USDOT Grants $82.6 Million for Road Safety in 46 States
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The U.S. Department of Transportation announced it awarded $82.6 million in road safety planning grants to 46 states, including projects involving truck freight in Colorado, Florida, Indiana, New Jersey and Vermont.
“Whether it’s a dangerous intersection or highway or a need for better bus and bike lanes, no one can better pinpoint a community’s safety needs than the people who actually live and work there,” Transportation Secretary Pete Buttigieg said Oct. 27. “In the past five years, the communities we are awarding these grants to experienced nearly 14,000 roadway deaths. To help change that unacceptable reality, we are proud to deliver this needed funding to help them address their unique safety needs and save lives.”
“These funds,” DOT noted, “will help communities develop safety action plans, inform improvements along corridors with safety issues, use ‘quick-build’ strategies to test out safety features, such as separated bicycle lanes or curb extensions at intersections, and more.” It stated that the grant program is a key part of the agency’s national roadway safety strategy.
Polly Trottenberg, deputy transportation secretary, said that DOT “is so excited to partner with communities all across the country to quickly and nimbly get these plans ready for action.”
No one knows better which intersections are too dangerous, or which roads let cars go too fast, better than the people who actually live there. That’s why President Biden created the Safe Streets & Roads For All program, which will fund solutions to make communities safer. pic.twitter.com/0Lnjvkygxs — Secretary Pete Buttigieg (@SecretaryPete) October 20, 2023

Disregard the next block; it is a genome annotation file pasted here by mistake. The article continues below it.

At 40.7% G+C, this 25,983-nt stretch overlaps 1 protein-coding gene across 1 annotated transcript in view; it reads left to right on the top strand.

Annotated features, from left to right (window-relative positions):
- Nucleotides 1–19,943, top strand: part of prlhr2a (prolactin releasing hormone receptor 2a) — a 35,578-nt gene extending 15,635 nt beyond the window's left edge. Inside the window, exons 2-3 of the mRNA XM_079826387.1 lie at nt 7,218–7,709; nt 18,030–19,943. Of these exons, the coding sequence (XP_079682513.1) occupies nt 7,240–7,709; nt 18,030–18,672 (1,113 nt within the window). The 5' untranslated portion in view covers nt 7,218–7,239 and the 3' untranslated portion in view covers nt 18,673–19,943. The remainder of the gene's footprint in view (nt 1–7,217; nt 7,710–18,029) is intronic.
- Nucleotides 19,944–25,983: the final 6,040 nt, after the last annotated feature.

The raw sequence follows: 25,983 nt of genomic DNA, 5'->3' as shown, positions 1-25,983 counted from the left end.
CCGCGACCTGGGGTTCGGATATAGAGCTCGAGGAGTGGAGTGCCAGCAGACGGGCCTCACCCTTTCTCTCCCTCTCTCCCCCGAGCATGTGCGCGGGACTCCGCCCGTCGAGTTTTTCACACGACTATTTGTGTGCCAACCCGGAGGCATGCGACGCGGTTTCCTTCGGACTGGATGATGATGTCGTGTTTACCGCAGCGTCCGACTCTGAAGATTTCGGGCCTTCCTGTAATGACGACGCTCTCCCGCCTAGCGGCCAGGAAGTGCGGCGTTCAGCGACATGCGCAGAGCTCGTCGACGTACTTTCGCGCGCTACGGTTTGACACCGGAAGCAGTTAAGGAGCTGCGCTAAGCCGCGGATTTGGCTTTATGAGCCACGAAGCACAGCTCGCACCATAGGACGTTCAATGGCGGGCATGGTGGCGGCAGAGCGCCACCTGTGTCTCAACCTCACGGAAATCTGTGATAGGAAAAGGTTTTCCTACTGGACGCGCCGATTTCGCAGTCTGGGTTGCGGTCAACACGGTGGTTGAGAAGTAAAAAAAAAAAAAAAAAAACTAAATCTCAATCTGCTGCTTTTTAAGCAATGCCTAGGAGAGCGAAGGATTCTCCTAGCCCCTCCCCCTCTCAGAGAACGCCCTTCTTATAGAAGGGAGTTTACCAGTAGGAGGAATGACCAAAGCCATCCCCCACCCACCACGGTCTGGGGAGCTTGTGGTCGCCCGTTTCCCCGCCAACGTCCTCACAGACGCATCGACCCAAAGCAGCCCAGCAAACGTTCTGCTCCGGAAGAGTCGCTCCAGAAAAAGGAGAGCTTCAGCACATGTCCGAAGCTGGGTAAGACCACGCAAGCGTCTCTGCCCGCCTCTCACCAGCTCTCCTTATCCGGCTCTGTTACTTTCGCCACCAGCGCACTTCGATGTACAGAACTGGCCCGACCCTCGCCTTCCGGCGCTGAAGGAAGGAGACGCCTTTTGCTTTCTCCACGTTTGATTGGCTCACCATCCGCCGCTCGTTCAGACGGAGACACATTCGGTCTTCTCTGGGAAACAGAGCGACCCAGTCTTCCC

Among those to receive federal funds is the town of Rifle, Colo., a regional cattle ranching area along Interstate 70 and straddled between the Utah border, 300 miles to the west, and Denver, about 180 miles east. DOT is providing $120,000 (80% of the total cost) to conduct a safety analysis to create an action plan to reduce fatalities and serious injuries. The small mountain community has experienced roadway safety issues from traffic traveling east-west through the town on I-70 and north-south on Colorado State Highway 13. Bad weather closures on I-70 can compound safety concerns by forcing an SH 13 detour route for passenger and heavy trucks between Silverthorne and Rifle.
Pasco County in Florida will receive $320,000 in federal dollars to fund a $400,000 safety action plan “to address the epidemic of transportation-related fatalities and serious injuries” on county roads, according to DOT. With a prime west-central location on the Gulf Coast, the county spans 868 square miles that offer quick access to the state’s largest seaports, Tampa International Airport, rail lines and highways. Trucks there can reach 19 million customers within a day’s drive “with the added benefit of low backhaul rates,” noted DOT’s funding award. The county has become a leading logistics and distribution hub. “In 2023, Pasco County is one of the fastest-growing counties in the third-fastest-growing state in the country, and one of the most dangerous counties for all road users based on” the number of transportation-related crashes that resulted in fatalities and serious injuries, DOT said.
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Indiana’s small rural city of Rushville, located in an Amish area amid major highways (U.S. Route 52 and state roads 44 and 3) between Cincinnati and Indianapolis, will use 80% of its federal grant to complete a $984,500 road safety plan. The area is experiencing a “rapid increase in volume of commercial traffic, and heavyweight freight vehicles have created safety issues for all road users in this area, namely commercial operators, motorists, local agricultural producers operating farm equipment and Amish community members using horse-and-buggies.” The plan will focus on how to safely handle large commercial vehicles that pass through and local road users.
New Jersey’s Edison Township, a central commercial hub, was awarded a $320,000 grant for a safer travel plan because of its high urban population, lack of comprehensive pedestrian infrastructure and heavy truck traffic. Meanwhile, northwestern Vermont officials in Lamoille County, a key forestry and logging locale, will also spend a $107,348 federal award to improve roadway safety for all travelers. A primary focus will be to evaluate safety risks for freight trucks, passenger vehicles and other travelers while seeking new infrastructure solutions.
Buttigieg is expected to make another announcement later this year for other roadway safety grants.